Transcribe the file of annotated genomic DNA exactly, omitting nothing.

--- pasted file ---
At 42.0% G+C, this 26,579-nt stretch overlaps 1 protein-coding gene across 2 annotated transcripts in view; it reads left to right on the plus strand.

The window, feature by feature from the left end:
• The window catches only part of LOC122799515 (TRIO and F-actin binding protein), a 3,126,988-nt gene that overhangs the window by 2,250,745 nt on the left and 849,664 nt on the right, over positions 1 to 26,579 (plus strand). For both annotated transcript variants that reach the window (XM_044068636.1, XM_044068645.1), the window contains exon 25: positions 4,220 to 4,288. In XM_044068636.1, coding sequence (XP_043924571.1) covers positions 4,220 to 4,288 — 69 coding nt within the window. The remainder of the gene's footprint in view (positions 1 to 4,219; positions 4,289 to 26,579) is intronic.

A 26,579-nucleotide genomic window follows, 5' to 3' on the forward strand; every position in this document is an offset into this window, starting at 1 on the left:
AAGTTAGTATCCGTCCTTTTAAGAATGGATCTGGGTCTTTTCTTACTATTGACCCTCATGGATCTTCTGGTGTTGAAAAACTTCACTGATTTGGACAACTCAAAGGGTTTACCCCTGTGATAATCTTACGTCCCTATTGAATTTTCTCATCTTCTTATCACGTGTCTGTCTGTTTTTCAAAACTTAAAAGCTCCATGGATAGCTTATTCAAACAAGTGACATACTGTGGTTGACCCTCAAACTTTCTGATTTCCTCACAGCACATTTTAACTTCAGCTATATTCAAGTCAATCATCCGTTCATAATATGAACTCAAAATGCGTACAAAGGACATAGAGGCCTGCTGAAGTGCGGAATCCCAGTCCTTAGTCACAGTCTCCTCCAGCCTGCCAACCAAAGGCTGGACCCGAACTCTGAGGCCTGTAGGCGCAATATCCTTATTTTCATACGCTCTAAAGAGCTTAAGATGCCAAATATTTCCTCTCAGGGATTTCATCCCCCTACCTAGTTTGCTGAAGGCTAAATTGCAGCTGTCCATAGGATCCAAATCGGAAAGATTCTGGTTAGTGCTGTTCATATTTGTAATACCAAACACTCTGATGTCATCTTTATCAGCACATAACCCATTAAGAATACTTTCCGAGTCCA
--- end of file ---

At 42.0% G+C, this 26,579-nt stretch overlaps 1 protein-coding gene across 2 annotated transcripts in view; it reads left to right on the plus strand.

The window, feature by feature from the left end:
• The window catches only part of LOC122799515 (TRIO and F-actin binding protein), a 3,126,988-nt gene that overhangs the window by 2,250,745 nt on the left and 849,664 nt on the right, over positions 1 to 26,579 (plus strand). For both annotated transcript variants that reach the window (XM_044068636.1, XM_044068645.1), the window contains exon 25: positions 4,220 to 4,288. In XM_044068636.1, coding sequence (XP_043924571.1) covers positions 4,220 to 4,288 — 69 coding nt within the window. The remainder of the gene's footprint in view (positions 1 to 4,219; positions 4,289 to 26,579) is intronic.

A 26,579-nucleotide genomic window follows, 5' to 3' on the forward strand; every position in this document is an offset into this window, starting at 1 on the left:
AAGTTAGTATCCGTCCTTTTAAGAATGGATCTGGGTCTTTTCTTACTATTGACCCTCATGGATCTTCTGGTGTTGAAAAACTTCACTGATTTGGACAACTCAAAGGGTTTACCCCTGTGATAATCTTACGTCCCTATTGAATTTTCTCATCTTCTTATCACGTGTCTGTCTGTTTTTCAAAACTTAAAAGCTCCATGGATAGCTTATTCAAACAAGTGACATACTGTGGTTGACCCTCAAACTTTCTGATTTCCTCACAGCACATTTTAACTTCAGCTATATTCAAGTCAATCATCCGTTCATAATATGAACTCAAAATGCGTACAAAGGACATAGAGGCCTGCTGAAGTGCGGAATCCCAGTCCTTAGTCACAGTCTCCTCCAGCCTGCCAACCAAAGGCTGGACCCGAACTCTGAGGCCTGTAGGCGCAATATCCTTATTTTCATACGCTCTAAAGAGCTTAAGATGCCAAATATTTCCTCTCAGGGATTTCATCCCCCTACCTAGTTTGCTGAAGGCTAAATTGCAGCTGTCCATAGGATCCAAATCGGAAAGATTCTGGTTAGTGCTGTTCATATTTGTAATACCAAACACTCTGATGTCATCTTTATCAGCACATAACCCATTAAGAATACTTTCCGAGTCCA